It was her rarefied sense of style that ultimately helped Guinness bounce back. After spotting her at a party wearing a hat that looked like a cathedral, Guinness’s great friend, the late, flamboyant fashion editor Isabella Blow, gave her a job as a contributing fashion editor at Tatler. Her creativity soon blossomed. During the past few years she has designed a collection of shirts for London’s avant-garde Dover Street Market; financed and produced an Academy Award–nominated short film, “Cashback,” about a lovelorn supermarket clerk; and directed a short film of her own, “The Phenomenology of Body,” in which 13 archetypal women—from Eve and Madame Mao to, simply, the Housewife—are shown revolving on a turntable. Meanwhile she has been styling fashion shoots for her close friends photographers Steven Klein and David LaChapelle.
Last winter, after she sold her house for a reported $35 million, Guinness camped out in a suite at Claridge’s along with what she called the “greatest hits” of her clothes collection. The remainder she had warehoused. In April she staged one of the chicest spring cleanings ever, putting about 1,000 pieces up for auction. The sale allowed her to donate more than $158,000 to Womankind Worldwide, a charity created to improve the standards of living for women in developing countries.
At the time she called the auction “a cathartic experience.” Today, alternating sips of Red Bull and Lapsang souchong, Guinness, 41, is less certain that it was. “No. It’s still there,” she says with a melancholy air, referring to the past. “But it’s one step on the road. Those dresses represented a part of my life I wasn’t really proud of, that hadn’t been particularly pleasant. But I thought if I could use them to make other people happy, that would maybe redress that nightmare.”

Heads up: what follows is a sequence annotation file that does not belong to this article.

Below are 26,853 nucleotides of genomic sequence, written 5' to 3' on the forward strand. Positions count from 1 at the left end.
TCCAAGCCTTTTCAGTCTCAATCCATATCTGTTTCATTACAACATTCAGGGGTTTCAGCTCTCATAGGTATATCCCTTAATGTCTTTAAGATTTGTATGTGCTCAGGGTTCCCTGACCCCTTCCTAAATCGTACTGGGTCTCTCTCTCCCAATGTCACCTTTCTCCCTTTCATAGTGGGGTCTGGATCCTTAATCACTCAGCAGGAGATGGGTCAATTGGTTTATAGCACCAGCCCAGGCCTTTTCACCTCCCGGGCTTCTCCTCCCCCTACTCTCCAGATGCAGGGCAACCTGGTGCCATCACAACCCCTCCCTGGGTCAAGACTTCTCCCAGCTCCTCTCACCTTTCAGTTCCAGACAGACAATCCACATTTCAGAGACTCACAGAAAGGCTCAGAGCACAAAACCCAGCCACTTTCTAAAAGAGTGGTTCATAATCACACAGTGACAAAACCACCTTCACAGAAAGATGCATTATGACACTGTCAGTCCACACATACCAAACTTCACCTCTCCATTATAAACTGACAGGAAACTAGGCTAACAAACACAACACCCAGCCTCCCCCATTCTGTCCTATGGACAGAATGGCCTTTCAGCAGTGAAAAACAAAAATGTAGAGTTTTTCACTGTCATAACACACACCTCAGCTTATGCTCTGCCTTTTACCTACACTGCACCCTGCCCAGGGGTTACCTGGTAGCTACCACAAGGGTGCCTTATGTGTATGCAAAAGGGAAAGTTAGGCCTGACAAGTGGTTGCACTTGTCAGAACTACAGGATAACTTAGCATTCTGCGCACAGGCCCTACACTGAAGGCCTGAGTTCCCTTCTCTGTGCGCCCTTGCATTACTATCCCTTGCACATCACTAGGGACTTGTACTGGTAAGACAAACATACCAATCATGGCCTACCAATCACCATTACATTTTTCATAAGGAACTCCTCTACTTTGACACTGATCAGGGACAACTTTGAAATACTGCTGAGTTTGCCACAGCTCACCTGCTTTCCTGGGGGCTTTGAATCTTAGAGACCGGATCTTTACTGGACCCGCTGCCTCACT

The closet cleaning has left Guinness free to spend more time in New York, in any event. She is about to move into a sizable apartment she purchased on Fifth Avenue, which architect Daniel Romualdez is designing. “It will be calm, black and white, not really modern,” she says. Although she plans to divide her time between Manhattan and Europe, the apartment will allow her to be closer to her eldest son, a sophomore at Yale.
While in Manhattan, Guinness has frequently been spotted with Bernard-Henri Lévy, the dashing and wealthy French intellectual, who is married to Arielle Dombasle, the curvaceous chanteuse and actress. Unlike in Paris, where Dombasle is much liked, and where the pair is considered one of the city’s most celebrated couples, New York is neutral ground. Guinness and Lévy’s public appearances here included a lunch in November at the Four Seasons, where Guinness made a spectacular entrance. Clad in a cloud of feathers and fur and sporting huge sunglasses, she walked a lap around the Grill Room before joining the waiting Lévy—also in dark glasses—at his banquette. A diner at a nearby table reported that the two just looked at each other for several minutes before speaking, and never doffed their sunglasses.